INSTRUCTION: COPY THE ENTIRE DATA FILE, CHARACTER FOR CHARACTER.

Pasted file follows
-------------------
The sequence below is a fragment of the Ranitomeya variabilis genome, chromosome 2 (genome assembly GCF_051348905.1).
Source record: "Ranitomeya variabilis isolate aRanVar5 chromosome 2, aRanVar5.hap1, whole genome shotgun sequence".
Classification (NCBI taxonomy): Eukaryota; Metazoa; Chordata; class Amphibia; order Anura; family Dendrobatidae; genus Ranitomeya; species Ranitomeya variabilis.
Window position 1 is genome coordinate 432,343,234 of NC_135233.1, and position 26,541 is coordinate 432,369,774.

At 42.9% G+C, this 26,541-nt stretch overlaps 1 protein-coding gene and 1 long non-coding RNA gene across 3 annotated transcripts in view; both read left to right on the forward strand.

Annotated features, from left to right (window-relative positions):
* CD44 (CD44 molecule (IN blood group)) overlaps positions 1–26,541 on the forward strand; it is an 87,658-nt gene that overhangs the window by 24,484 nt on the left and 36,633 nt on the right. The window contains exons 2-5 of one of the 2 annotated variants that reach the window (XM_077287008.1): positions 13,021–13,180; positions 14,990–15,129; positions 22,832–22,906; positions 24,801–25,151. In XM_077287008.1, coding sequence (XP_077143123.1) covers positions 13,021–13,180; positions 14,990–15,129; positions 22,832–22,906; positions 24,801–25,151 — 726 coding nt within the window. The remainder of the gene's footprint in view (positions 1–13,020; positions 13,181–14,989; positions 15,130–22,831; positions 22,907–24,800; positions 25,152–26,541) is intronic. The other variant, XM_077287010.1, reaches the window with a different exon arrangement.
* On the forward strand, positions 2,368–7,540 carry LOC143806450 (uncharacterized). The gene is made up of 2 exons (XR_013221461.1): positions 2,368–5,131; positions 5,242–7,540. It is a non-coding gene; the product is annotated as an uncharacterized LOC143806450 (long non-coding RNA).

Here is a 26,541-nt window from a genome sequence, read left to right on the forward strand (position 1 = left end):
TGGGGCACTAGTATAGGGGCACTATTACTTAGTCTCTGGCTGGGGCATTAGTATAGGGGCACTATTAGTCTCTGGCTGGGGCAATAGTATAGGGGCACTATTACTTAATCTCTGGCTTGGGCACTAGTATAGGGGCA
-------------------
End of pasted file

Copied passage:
The sequence below is a fragment of the Ranitomeya variabilis genome, chromosome 2 (genome assembly GCF_051348905.1).
Source record: "Ranitomeya variabilis isolate aRanVar5 chromosome 2, aRanVar5.hap1, whole genome shotgun sequence".
Classification (NCBI taxonomy): Eukaryota; Metazoa; Chordata; class Amphibia; order Anura; family Dendrobatidae; genus Ranitomeya; species Ranitomeya variabilis.
Window position 1 is genome coordinate 432,343,234 of NC_135233.1, and position 26,541 is coordinate 432,369,774.

At 42.9% G+C, this 26,541-nt stretch overlaps 1 protein-coding gene and 1 long non-coding RNA gene across 3 annotated transcripts in view; both read left to right on the forward strand.

Annotated features, from left to right (window-relative positions):
* CD44 (CD44 molecule (IN blood group)) overlaps positions 1–26,541 on the forward strand; it is an 87,658-nt gene that overhangs the window by 24,484 nt on the left and 36,633 nt on the right. The window contains exons 2-5 of one of the 2 annotated variants that reach the window (XM_077287008.1): positions 13,021–13,180; positions 14,990–15,129; positions 22,832–22,906; positions 24,801–25,151. In XM_077287008.1, coding sequence (XP_077143123.1) covers positions 13,021–13,180; positions 14,990–15,129; positions 22,832–22,906; positions 24,801–25,151 — 726 coding nt within the window. The remainder of the gene's footprint in view (positions 1–13,020; positions 13,181–14,989; positions 15,130–22,831; positions 22,907–24,800; positions 25,152–26,541) is intronic. The other variant, XM_077287010.1, reaches the window with a different exon arrangement.
* On the forward strand, positions 2,368–7,540 carry LOC143806450 (uncharacterized). The gene is made up of 2 exons (XR_013221461.1): positions 2,368–5,131; positions 5,242–7,540. It is a non-coding gene; the product is annotated as an uncharacterized LOC143806450 (long non-coding RNA).

Here is a 26,541-nt window from a genome sequence, read left to right on the forward strand (position 1 = left end):
TGGGGCACTAGTATAGGGGCACTATTACTTAGTCTCTGGCTGGGGCATTAGTATAGGGGCACTATTAGTCTCTGGCTGGGGCAATAGTATAGGGGCACTATTACTTAATCTCTGGCTTGGGCACTAGTATAGGGGCA